A planetary system is a system of stars and various non-stellar astronomical objects: planets and their moons, dwarf planets and their moons, asteroids, meteoroids, comets, and cosmic dust that revolve around a common barycenter, that is, the center of mass.
Our own planetary system, which includes the Earth, together with the Sun forms the Solar System.
The idea of the existence of numerous planetary systems in the world space was first proposed by the Italian astronomer Giordano Bruno (1548-1600). The scientist claimed that the Sun is an ordinary star among the many stars scattered in the Universe, and around each of them revolve in the orbits of the planet. Finally, the idea of other planetary systems received opportunities for development only since the 1920s, when the idea of our Galaxy was formed and new star systems were discovered.
Origin and development of planetary systems.
Planetary systems around stars like the Sun are generally considered to have formed during the same process that led to the formation of stars. Generally accepted modern theories prove that planetary systems are formed from a gas-dust cloud surrounding a star. Under the influence of attractive forces (gravitational and electromagnetic), condensation of individual sections of the cloud occurs. Separate-because it is anisotropic in density, composition, and other physical properties, and where there is more matter, there is condensation.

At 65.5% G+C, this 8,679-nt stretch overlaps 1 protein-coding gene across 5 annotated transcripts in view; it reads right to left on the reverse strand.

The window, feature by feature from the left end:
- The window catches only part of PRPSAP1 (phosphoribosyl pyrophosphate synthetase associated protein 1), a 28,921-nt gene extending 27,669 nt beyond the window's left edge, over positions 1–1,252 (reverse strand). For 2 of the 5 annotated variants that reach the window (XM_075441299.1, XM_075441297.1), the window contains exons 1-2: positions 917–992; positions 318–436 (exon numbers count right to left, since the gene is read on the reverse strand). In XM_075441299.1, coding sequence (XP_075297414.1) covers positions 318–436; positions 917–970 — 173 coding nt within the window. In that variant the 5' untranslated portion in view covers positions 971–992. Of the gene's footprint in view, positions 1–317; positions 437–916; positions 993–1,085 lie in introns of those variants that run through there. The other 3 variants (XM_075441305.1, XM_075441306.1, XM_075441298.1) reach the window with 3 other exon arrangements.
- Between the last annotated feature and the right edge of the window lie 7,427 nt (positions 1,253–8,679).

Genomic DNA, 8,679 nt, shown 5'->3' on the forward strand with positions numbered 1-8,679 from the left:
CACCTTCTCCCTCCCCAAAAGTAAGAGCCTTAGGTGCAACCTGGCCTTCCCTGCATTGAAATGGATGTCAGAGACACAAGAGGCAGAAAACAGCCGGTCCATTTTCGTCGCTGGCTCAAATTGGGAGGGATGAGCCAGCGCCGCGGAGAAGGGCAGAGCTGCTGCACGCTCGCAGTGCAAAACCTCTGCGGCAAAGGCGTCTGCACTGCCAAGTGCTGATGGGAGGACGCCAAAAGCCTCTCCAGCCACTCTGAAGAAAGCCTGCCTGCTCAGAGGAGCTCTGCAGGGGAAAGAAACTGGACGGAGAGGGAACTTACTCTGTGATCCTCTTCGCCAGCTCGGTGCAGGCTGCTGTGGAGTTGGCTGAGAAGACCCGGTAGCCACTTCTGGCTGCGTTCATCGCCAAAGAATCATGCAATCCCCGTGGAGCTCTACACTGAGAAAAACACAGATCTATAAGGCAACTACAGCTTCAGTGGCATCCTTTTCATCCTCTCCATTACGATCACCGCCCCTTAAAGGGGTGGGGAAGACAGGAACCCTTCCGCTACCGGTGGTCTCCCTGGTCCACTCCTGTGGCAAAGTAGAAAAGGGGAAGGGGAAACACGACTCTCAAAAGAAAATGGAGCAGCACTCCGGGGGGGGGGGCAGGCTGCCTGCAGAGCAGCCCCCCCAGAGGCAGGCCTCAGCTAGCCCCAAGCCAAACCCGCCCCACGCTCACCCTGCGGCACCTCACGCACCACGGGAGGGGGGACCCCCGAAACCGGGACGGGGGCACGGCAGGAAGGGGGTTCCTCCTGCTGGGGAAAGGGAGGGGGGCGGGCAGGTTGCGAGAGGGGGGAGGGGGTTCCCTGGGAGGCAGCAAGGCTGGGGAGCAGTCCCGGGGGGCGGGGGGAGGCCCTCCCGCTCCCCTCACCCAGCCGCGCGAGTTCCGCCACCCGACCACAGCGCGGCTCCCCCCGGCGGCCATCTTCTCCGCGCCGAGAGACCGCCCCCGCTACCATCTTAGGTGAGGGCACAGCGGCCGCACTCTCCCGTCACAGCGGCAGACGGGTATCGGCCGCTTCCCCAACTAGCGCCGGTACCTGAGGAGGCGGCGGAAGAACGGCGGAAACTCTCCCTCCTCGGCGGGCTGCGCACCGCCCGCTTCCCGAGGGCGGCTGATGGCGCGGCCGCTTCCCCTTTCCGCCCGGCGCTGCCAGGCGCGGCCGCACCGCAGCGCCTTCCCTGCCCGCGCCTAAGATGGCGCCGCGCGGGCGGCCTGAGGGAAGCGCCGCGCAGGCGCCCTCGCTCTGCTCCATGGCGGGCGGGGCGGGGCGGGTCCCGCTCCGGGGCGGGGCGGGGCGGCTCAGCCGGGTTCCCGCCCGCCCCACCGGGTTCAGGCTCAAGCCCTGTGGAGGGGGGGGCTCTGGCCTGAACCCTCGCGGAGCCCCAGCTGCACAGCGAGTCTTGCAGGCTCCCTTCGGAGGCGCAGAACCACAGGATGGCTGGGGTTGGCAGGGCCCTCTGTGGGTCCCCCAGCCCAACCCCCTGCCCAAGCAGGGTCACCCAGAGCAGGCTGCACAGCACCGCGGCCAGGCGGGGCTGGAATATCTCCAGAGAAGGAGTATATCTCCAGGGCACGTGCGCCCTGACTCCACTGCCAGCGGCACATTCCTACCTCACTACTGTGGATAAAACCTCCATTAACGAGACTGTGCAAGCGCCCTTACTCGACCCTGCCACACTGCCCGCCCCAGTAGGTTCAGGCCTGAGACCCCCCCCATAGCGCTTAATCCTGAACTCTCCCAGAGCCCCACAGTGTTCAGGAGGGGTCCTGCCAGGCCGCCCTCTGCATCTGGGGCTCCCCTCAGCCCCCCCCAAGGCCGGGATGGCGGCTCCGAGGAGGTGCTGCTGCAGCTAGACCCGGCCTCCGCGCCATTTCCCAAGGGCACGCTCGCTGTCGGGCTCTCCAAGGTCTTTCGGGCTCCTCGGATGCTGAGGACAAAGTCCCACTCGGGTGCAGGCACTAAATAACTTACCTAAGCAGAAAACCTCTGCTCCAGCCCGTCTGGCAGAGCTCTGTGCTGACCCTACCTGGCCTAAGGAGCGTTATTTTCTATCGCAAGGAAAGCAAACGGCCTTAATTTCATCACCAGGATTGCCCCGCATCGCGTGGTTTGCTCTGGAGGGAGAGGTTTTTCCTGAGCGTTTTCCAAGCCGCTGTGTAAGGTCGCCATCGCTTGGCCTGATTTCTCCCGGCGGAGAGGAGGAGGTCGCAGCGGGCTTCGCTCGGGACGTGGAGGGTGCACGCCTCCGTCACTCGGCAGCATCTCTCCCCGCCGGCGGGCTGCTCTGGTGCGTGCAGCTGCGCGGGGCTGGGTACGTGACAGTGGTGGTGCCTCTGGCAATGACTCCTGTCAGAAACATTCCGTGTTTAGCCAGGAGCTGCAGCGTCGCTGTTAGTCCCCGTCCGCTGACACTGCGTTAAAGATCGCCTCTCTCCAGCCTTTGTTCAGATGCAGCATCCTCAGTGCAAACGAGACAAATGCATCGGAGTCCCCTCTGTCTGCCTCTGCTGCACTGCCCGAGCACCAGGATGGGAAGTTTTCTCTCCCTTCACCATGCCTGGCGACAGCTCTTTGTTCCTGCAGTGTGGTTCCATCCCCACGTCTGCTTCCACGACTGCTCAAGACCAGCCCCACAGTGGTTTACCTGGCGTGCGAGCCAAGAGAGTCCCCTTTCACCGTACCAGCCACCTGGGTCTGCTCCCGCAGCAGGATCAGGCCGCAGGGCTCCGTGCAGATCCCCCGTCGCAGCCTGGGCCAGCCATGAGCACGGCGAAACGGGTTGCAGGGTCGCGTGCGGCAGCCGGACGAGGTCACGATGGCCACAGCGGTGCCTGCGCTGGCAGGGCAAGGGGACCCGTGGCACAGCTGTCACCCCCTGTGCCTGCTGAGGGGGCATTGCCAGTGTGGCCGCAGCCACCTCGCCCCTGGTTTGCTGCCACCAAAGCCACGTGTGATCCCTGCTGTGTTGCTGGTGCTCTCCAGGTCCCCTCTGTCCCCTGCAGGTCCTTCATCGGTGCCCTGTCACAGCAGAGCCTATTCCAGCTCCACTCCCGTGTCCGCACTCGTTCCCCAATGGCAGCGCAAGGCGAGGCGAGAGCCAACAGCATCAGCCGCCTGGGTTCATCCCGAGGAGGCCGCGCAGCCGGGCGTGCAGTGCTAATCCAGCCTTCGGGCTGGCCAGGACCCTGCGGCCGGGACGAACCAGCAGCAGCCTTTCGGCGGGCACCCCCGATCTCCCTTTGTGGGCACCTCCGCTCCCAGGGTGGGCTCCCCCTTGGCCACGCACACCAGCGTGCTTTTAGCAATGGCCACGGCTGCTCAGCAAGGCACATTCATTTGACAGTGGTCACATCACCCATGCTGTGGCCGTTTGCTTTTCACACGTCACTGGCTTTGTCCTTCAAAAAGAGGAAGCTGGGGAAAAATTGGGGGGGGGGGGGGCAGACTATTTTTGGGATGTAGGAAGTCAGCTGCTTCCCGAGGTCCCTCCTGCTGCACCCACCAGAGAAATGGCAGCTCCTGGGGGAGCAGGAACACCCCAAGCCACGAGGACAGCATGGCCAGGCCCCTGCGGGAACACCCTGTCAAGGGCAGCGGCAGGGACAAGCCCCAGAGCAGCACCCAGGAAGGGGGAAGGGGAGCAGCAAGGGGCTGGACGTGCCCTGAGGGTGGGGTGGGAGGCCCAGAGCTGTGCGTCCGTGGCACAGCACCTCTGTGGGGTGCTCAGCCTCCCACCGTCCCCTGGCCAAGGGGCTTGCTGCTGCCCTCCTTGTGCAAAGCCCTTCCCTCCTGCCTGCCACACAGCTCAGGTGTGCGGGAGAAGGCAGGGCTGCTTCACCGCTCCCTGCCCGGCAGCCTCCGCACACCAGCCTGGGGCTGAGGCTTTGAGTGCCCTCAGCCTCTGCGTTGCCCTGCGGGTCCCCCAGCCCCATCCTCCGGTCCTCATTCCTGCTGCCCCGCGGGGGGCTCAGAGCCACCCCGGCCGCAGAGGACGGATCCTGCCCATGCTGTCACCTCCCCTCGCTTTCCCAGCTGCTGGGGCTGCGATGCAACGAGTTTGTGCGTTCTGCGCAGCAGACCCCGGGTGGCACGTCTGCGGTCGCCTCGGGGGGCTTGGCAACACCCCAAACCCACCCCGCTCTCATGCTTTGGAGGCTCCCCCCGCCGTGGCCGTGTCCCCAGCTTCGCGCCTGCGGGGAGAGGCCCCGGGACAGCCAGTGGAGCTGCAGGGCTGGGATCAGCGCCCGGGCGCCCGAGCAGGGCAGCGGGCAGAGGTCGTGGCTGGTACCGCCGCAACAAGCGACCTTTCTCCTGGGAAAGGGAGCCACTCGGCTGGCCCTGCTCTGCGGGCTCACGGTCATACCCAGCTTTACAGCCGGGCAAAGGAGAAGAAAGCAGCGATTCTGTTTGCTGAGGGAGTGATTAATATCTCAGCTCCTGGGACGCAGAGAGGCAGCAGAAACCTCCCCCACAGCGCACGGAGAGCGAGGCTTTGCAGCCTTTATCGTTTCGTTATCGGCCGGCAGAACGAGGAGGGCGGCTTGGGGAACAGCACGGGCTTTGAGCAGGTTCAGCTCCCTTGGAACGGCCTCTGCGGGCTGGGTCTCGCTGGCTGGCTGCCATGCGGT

As of the beginning of 2008, about two and a half hundred planetary systems were discovered. Since it is very difficult to detect an earth-like planet at such distances due to its small size and mass, almost all detected exoplanets are mainly giant planets, which, due to their large size and mass, can only be gas planets. But recently, astronomers discovered a rocky exoplanet near the star Gliese 581. This unqualified success, in turn, indicates the non-uniqueness of our Solar star system and the diversity of the worlds as a whole.
According to a number of cosmogonic theories, in a large part of extrasolar planetary systems, exoplanets are also divided into inner solid-state planets, similar to our terrestrial planets, and outer planets, similar to our giant planets. Other stable combinations of large and small planets at different distances from their star, which are theoretically possible in planetary systems, are also calculated.
Some planetary systems are very different from our own: planetary pulsars were identified by weak fluctuations in the period of pulsation of electromagnetic radiation. Pulsars are formed when supernovae explode, and an ordinary planetary system would not be able to withstand such an explosion — either the planets would evaporate, or the sudden loss of most of the mass of the central star would allow them to leave the star’s area of attraction. One theory is that the star’s existing moons almost entirely evaporated in a supernova explosion, leaving behind planet-like bodies. Or the planets may somehow form in the accretion disk surrounding the pulsar.
The forming planetary systems around the planets were discovered.